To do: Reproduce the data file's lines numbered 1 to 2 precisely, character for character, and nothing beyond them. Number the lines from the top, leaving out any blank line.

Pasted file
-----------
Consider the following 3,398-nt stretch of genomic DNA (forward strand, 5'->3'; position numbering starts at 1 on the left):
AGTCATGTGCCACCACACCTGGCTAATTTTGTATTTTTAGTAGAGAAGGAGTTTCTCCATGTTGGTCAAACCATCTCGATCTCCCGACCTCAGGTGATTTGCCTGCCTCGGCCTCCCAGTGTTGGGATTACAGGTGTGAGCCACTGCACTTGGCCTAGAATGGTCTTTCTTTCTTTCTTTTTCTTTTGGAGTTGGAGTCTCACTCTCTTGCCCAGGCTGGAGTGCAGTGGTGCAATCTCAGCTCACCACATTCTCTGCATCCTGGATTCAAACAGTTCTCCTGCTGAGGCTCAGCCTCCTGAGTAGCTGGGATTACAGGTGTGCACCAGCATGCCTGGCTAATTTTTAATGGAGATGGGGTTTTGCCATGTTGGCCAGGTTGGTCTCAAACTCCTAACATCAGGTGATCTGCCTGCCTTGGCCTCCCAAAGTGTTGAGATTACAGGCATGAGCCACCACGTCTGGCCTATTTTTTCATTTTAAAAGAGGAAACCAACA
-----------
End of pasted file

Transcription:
Consider the following 3,398-nt stretch of genomic DNA (forward strand, 5'->3'; position numbering starts at 1 on the left):
AGTCATGTGCCACCACACCTGGCTAATTTTGTATTTTTAGTAGAGAAGGAGTTTCTCCATGTTGGTCAAACCATCTCGATCTCCCGACCTCAGGTGATTTGCCTGCCTCGGCCTCCCAGTGTTGGGATTACAGGTGTGAGCCACTGCACTTGGCCTAGAATGGTCTTTCTTTCTTTCTTTTTCTTTTGGAGTTGGAGTCTCACTCTCTTGCCCAGGCTGGAGTGCAGTGGTGCAATCTCAGCTCACCACATTCTCTGCATCCTGGATTCAAACAGTTCTCCTGCTGAGGCTCAGCCTCCTGAGTAGCTGGGATTACAGGTGTGCACCAGCATGCCTGGCTAATTTTTAATGGAGATGGGGTTTTGCCATGTTGGCCAGGTTGGTCTCAAACTCCTAACATCAGGTGATCTGCCTGCCTTGGCCTCCCAAAGTGTTGAGATTACAGGCATGAGCCACCACGTCTGGCCTATTTTTTCATTTTAAAAGAGGAAACCAACA